I move the tea kettle off the hot front burner and the loud, explosive whistle loses its head of steam. Four thirty a.m., four thirty p.m., they are the same to me. At my age, time spools out in a continuous feed. There is not much of a distinction between night and day. I am simply grateful that I still manage by myself. My closest friends are dead; I have grown accustomed to having conversations with myself. Students are assigned to rotate through to help me with projects. As if I am no more than a chore on a chore wheel. My image is distorted in the old lead glass windows of my house. They are all being replaced for some health reason. Nonsense. Glass is an amorphous solid material; this I can remember from the fifty years I taught high school chemistry. The glass in my house -- in windows and in mirrors -- has ripples. It has slowly flowed, succumbing to gravity. Perhaps, no more than I have. When I see my reflection, I am always startled that I see my mother looking back -- exactly as she looked at eighty-nine. The untamed, wiry Brillo hair, the stick thin arms and legs and the osteoporotic dowager’s hump shrinking my former 5’8” frame to 5’3” are her image.
I make a proper cup of tea. Tea pot, tea strainer, loose tea and boiling water. There is a ritual to be observed. I find when we overlook these everyday rituals, the very moments that make life bearable are simply swept along by the currents of time. I use chamomile. At my age, caffeine has some unexpected results, including heart palpitations and loose stools. The thing about being as old as the hills, and growing older, you do as you please, when you please. It’s an unplaiting of the ties that bind.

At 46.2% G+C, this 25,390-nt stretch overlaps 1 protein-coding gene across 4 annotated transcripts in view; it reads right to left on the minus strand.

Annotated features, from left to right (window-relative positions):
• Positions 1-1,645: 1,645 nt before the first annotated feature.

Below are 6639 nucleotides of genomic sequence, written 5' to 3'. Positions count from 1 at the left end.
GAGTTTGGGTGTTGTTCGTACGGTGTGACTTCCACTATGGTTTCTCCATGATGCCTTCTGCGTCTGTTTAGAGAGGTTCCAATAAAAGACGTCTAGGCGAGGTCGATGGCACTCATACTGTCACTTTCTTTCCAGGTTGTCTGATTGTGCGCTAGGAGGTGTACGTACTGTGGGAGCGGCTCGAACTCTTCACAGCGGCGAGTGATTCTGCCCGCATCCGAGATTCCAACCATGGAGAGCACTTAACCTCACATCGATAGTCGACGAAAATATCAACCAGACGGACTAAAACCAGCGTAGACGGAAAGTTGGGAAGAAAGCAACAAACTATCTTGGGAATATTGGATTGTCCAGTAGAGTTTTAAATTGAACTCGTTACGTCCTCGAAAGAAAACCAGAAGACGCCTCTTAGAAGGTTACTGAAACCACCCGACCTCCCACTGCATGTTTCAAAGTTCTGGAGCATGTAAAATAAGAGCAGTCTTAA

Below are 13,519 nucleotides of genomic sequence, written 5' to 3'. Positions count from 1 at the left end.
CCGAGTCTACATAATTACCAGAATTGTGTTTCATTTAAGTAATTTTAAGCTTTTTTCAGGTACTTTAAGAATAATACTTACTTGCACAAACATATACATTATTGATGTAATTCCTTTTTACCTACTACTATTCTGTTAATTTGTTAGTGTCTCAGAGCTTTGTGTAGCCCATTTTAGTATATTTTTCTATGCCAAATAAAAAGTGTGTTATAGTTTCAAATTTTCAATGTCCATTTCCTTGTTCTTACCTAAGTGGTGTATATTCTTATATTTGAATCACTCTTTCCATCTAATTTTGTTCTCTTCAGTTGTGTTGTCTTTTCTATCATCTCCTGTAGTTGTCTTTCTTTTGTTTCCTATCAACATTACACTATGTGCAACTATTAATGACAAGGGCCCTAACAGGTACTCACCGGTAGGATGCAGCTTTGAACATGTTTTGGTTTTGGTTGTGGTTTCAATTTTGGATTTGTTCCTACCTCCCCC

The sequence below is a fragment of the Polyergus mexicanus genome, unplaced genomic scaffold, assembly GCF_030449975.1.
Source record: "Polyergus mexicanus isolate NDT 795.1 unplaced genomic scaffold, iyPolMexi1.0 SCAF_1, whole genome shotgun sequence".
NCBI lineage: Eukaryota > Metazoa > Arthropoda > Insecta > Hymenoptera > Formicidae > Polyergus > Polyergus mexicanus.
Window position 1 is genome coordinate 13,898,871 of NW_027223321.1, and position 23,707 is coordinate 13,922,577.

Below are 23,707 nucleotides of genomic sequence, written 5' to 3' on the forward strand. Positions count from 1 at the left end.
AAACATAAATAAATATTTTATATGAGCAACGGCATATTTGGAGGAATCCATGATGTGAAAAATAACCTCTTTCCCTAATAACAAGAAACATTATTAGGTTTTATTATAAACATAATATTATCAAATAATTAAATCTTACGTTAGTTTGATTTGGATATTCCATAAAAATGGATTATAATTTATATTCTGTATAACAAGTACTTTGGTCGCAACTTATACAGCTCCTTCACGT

One bond to which I cling most diligently is to the family of my brother’s daughter. Julia has stepped into the role of Head of Whately Prep. I would have liked that job myself, but in my time, no woman could have filled that role. The times in which we are born determine so much about our futures. Julia has been at the job for three years without much more than a hiccup. I have a unique perspective. Besides being her aunt, I am on the Board of Directors. I can keep informal tabs on her outside of the birthday parties and family gatherings. She is good enough to allow me life tenancy in the house that I have occupied for the past seventy-seven years. I have a cleaning lady come in three mornings. I am where I want to be and in reasonably good health.
The tea is just right. I sit at the ancient round oak table. With the ceremony it deserves, I pour a cup of tea into the porcelain tea cup, avoiding spilling into the saucer. After taking a sip, I lift my eyes to the window. The very first streaks of dawn are spreading its fingers across the morning sky. By the time I am done with this pot of tea, it will be day.